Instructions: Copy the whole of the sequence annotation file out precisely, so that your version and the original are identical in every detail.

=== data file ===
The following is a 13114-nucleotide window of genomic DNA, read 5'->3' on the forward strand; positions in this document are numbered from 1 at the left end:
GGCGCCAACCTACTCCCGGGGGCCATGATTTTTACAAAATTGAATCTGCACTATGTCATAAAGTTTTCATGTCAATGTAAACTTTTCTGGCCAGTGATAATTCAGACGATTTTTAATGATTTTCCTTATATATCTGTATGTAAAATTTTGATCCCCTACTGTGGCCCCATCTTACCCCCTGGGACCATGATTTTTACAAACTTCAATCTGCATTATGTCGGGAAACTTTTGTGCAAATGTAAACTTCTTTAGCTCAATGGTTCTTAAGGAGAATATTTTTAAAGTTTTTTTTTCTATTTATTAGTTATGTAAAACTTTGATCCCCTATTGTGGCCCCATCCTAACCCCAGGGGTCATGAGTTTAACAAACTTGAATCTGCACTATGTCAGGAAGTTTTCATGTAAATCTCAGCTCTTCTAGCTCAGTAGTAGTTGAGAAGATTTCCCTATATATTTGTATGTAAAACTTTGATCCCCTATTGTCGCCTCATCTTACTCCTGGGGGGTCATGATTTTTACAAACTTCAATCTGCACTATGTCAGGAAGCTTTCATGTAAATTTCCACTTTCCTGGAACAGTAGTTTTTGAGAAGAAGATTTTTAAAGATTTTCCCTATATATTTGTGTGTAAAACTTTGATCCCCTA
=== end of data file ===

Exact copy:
The following is a 13114-nucleotide window of genomic DNA, read 5'->3' on the forward strand; positions in this document are numbered from 1 at the left end:
GGCGCCAACCTACTCCCGGGGGCCATGATTTTTACAAAATTGAATCTGCACTATGTCATAAAGTTTTCATGTCAATGTAAACTTTTCTGGCCAGTGATAATTCAGACGATTTTTAATGATTTTCCTTATATATCTGTATGTAAAATTTTGATCCCCTACTGTGGCCCCATCTTACCCCCTGGGACCATGATTTTTACAAACTTCAATCTGCATTATGTCGGGAAACTTTTGTGCAAATGTAAACTTCTTTAGCTCAATGGTTCTTAAGGAGAATATTTTTAAAGTTTTTTTTTCTATTTATTAGTTATGTAAAACTTTGATCCCCTATTGTGGCCCCATCCTAACCCCAGGGGTCATGAGTTTAACAAACTTGAATCTGCACTATGTCAGGAAGTTTTCATGTAAATCTCAGCTCTTCTAGCTCAGTAGTAGTTGAGAAGATTTCCCTATATATTTGTATGTAAAACTTTGATCCCCTATTGTCGCCTCATCTTACTCCTGGGGGGTCATGATTTTTACAAACTTCAATCTGCACTATGTCAGGAAGCTTTCATGTAAATTTCCACTTTCCTGGAACAGTAGTTTTTGAGAAGAAGATTTTTAAAGATTTTCCCTATATATTTGTGTGTAAAACTTTGATCCCCTA